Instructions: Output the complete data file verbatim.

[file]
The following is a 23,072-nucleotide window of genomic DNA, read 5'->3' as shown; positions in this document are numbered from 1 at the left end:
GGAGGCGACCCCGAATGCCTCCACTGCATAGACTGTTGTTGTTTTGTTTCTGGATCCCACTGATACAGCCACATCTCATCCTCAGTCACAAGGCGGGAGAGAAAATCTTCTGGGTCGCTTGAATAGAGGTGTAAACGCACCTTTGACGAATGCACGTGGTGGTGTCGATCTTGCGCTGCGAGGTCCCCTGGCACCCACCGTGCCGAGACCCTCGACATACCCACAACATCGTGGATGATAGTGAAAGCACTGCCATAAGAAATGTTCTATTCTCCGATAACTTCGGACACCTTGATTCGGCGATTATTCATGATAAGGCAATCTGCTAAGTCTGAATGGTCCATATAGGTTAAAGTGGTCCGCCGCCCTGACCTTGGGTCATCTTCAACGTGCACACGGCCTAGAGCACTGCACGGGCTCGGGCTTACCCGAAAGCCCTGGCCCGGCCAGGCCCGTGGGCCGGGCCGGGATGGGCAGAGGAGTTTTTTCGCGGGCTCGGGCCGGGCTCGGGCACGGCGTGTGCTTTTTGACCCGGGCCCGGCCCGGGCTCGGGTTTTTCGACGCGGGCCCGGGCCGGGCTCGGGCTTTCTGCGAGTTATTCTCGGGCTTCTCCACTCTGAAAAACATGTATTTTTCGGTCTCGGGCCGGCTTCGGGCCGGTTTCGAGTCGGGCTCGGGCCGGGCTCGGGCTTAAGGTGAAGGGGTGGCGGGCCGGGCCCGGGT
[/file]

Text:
The following is a 23,072-nucleotide window of genomic DNA, read 5'->3' as shown; positions in this document are numbered from 1 at the left end:
GGAGGCGACCCCGAATGCCTCCACTGCATAGACTGTTGTTGTTTTGTTTCTGGATCCCACTGATACAGCCACATCTCATCCTCAGTCACAAGGCGGGAGAGAAAATCTTCTGGGTCGCTTGAATAGAGGTGTAAACGCACCTTTGACGAATGCACGTGGTGGTGTCGATCTTGCGCTGCGAGGTCCCCTGGCACCCACCGTGCCGAGACCCTCGACATACCCACAACATCGTGGATGATAGTGAAAGCACTGCCATAAGAAATGTTCTATTCTCCGATAACTTCGGACACCTTGATTCGGCGATTATTCATGATAAGGCAATCTGCTAAGTCTGAATGGTCCATATAGGTTAAAGTGGTCCGCCGCCCTGACCTTGGGTCATCTTCAACGTGCACACGGCCTAGAGCACTGCACGGGCTCGGGCTTACCCGAAAGCCCTGGCCCGGCCAGGCCCGTGGGCCGGGCCGGGATGGGCAGAGGAGTTTTTTCGCGGGCTCGGGCCGGGCTCGGGCACGGCGTGTGCTTTTTGACCCGGGCCCGGCCCGGGCTCGGGTTTTTCGACGCGGGCCCGGGCCGGGCTCGGGCTTTCTGCGAGTTATTCTCGGGCTTCTCCACTCTGAAAAACATGTATTTTTCGGTCTCGGGCCGGCTTCGGGCCGGTTTCGAGTCGGGCTCGGGCCGGGCTCGGGCTTAAGGTGAAGGGGTGGCGGGCCGGGCCCGGGT